Becoming educated about sexuality allows nurses to develop confidence in their ability to discuss sexual issues with patients, learn interviewing skills for sexual assessment, and counsel or refer patients to appropriate resources.



Continuum of Sexual Responses


Adaptive and Maladaptive Sexual Responses


Experts in sexuality do not agree on what is normal sexual behavior. For years, many people believed that only sexual relations between married heterosexual partners for procreation were normal. Today, people view sexual behavior with a wider range of attitudes.


On a continuum, sexuality ranges from adaptive to maladaptive (Figure 25-1). Adaptive responses meet the following criteria:




Sexual behavior sometimes can meet the criteria for adaptive responses but be altered by what society considers to be acceptable or unacceptable. Unfortunately, society often decides this based on fear, prejudice, and lack of information rather than on data and facts. For example, the homosexual person may have the potential for healthy responses but be impaired by anxiety concerning societal disapproval.


Maladaptive sexual responses are behaviors that do not meet one or more of the criteria for adaptive responses. The degree to which these behaviors are maladaptive varies. Some sexual behaviors may not meet any of the criteria. For example, incest may include force and be psychologically harmful. However, other sexual responses may meet four of the five criteria for adaptive responses but still be maladaptive.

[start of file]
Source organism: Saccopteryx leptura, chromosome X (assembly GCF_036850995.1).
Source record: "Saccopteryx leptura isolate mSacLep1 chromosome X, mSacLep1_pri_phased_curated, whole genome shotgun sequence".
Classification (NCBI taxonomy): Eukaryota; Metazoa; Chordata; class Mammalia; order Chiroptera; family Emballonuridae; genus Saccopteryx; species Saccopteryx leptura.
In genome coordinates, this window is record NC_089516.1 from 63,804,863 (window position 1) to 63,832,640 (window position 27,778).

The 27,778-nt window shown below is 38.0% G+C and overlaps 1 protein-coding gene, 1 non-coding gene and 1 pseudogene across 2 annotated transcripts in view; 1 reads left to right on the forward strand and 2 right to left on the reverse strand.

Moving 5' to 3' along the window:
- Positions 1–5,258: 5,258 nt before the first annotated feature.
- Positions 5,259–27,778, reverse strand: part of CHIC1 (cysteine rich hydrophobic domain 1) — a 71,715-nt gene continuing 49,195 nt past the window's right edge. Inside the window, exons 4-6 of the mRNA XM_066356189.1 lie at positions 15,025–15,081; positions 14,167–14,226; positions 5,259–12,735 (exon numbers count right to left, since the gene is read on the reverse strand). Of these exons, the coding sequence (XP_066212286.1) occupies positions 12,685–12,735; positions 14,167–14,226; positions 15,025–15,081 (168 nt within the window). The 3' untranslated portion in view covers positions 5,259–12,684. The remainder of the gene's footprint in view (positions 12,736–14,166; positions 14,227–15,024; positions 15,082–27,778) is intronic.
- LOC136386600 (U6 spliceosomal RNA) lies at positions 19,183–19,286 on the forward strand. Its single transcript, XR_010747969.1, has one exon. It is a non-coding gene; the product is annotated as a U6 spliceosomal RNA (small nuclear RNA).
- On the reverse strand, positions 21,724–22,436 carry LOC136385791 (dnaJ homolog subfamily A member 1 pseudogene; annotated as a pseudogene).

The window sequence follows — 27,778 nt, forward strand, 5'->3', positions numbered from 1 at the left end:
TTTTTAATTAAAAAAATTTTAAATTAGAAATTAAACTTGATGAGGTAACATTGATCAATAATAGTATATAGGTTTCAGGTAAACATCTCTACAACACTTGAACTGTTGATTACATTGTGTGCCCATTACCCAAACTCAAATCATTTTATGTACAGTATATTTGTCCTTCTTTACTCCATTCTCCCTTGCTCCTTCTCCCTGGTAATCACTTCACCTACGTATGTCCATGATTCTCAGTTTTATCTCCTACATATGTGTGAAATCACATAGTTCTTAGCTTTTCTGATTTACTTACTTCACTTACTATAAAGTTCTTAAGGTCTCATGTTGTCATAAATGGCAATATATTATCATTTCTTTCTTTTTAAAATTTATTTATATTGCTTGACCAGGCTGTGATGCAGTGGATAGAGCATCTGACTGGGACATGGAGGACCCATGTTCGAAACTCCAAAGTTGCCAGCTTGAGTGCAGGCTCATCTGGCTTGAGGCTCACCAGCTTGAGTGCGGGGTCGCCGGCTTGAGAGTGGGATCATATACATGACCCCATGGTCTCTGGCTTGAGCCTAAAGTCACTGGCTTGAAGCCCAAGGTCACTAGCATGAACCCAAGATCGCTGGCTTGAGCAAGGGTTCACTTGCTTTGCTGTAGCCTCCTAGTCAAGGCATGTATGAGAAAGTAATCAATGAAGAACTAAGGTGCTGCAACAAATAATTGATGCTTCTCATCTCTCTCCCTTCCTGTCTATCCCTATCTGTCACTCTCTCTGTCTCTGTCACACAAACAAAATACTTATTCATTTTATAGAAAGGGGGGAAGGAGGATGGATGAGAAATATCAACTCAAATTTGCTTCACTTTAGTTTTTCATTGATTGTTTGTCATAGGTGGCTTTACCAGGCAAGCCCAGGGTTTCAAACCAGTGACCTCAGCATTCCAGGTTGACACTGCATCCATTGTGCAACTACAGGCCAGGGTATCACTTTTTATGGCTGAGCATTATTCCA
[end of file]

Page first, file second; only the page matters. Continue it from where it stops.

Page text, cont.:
Caution must be used when attempting to label sexual behaviors as adaptive or maladaptive. Disagreements and exceptions to the rule will always exist. The continuum shown in Figure 25-1 is free of moral judgment and was constructed to help the nurse develop self-awareness and understand the range of sexual responses.




Self-Awareness of the Nurse


The first step in developing self-awareness involves clarification of values regarding human sexuality. Figure 25-2 illustrates four phases of the nurse’s growth: cognitive dissonance, anxiety, anger, and action (Foley and Davies, 1983).




Cognitive Dissonance


Cognitive dissonance arises when two opposing beliefs exist at the same time. For example, nurses grow up learning what society, family, and friends believe about sexual issues. If a nurse is raised in an environment that teaches “it is impolite to talk about sex; it is too personal a subject,” the nurse will carry those beliefs into nursing practice. When a patient wants to discuss a sexual concern, the nurse may feel two opposing reactions: “I should not ask questions about a subject as personal as sex, but as a professional, I should be able to discuss any problem, including sexual problems, with my patient.”


These opposing thoughts, based on different role expectations, make the nurse uncomfortable. However, the discomfort can be positive because it forces the nurse to examine feelings about the issue. The nurse resolves the cognitive dissonance in one of two ways: by continuing to believe that sexual concerns are too personal to discuss with patients or by examining the fact that sexuality is an integral part of being human.